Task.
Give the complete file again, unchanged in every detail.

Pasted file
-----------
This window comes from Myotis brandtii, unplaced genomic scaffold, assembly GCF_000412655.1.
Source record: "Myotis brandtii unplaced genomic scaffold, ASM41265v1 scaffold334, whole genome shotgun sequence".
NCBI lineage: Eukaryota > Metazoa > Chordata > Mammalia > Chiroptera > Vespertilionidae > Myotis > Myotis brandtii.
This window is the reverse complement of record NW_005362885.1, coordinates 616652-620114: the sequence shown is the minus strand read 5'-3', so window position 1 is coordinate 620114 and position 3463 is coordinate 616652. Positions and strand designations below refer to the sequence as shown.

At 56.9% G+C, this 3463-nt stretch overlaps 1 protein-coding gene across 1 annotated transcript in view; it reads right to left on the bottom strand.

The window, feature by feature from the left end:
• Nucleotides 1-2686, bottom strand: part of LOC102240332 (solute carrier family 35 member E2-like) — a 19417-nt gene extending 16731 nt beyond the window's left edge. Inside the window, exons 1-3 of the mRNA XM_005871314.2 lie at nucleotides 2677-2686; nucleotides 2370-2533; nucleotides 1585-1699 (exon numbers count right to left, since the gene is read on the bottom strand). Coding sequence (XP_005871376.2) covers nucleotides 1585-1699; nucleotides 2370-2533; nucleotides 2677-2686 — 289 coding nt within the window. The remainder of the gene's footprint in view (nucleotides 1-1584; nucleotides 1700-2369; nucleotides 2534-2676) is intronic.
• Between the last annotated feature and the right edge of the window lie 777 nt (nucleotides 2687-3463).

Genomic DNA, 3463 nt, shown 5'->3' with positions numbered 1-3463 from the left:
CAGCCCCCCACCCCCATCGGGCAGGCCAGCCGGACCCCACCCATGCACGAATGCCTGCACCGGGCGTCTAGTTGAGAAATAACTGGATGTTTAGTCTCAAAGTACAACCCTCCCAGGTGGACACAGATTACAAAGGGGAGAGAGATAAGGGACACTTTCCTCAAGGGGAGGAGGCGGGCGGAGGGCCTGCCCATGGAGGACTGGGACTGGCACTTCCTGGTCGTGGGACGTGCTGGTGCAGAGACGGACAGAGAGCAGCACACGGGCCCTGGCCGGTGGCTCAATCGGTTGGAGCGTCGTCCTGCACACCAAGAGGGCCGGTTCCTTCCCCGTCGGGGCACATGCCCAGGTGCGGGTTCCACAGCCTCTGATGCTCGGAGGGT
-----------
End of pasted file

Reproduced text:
This window comes from Myotis brandtii, unplaced genomic scaffold, assembly GCF_000412655.1.
Source record: "Myotis brandtii unplaced genomic scaffold, ASM41265v1 scaffold334, whole genome shotgun sequence".
NCBI lineage: Eukaryota > Metazoa > Chordata > Mammalia > Chiroptera > Vespertilionidae > Myotis > Myotis brandtii.
This window is the reverse complement of record NW_005362885.1, coordinates 616652-620114: the sequence shown is the minus strand read 5'-3', so window position 1 is coordinate 620114 and position 3463 is coordinate 616652. Positions and strand designations below refer to the sequence as shown.

At 56.9% G+C, this 3463-nt stretch overlaps 1 protein-coding gene across 1 annotated transcript in view; it reads right to left on the bottom strand.

The window, feature by feature from the left end:
• Nucleotides 1-2686, bottom strand: part of LOC102240332 (solute carrier family 35 member E2-like) — a 19417-nt gene extending 16731 nt beyond the window's left edge. Inside the window, exons 1-3 of the mRNA XM_005871314.2 lie at nucleotides 2677-2686; nucleotides 2370-2533; nucleotides 1585-1699 (exon numbers count right to left, since the gene is read on the bottom strand). Coding sequence (XP_005871376.2) covers nucleotides 1585-1699; nucleotides 2370-2533; nucleotides 2677-2686 — 289 coding nt within the window. The remainder of the gene's footprint in view (nucleotides 1-1584; nucleotides 1700-2369; nucleotides 2534-2676) is intronic.
• Between the last annotated feature and the right edge of the window lie 777 nt (nucleotides 2687-3463).

Genomic DNA, 3463 nt, shown 5'->3' with positions numbered 1-3463 from the left:
CAGCCCCCCACCCCCATCGGGCAGGCCAGCCGGACCCCACCCATGCACGAATGCCTGCACCGGGCGTCTAGTTGAGAAATAACTGGATGTTTAGTCTCAAAGTACAACCCTCCCAGGTGGACACAGATTACAAAGGGGAGAGAGATAAGGGACACTTTCCTCAAGGGGAGGAGGCGGGCGGAGGGCCTGCCCATGGAGGACTGGGACTGGCACTTCCTGGTCGTGGGACGTGCTGGTGCAGAGACGGACAGAGAGCAGCACACGGGCCCTGGCCGGTGGCTCAATCGGTTGGAGCGTCGTCCTGCACACCAAGAGGGCCGGTTCCTTCCCCGTCGGGGCACATGCCCAGGTGCGGGTTCCACAGCCTCTGATGCTCGGAGGGT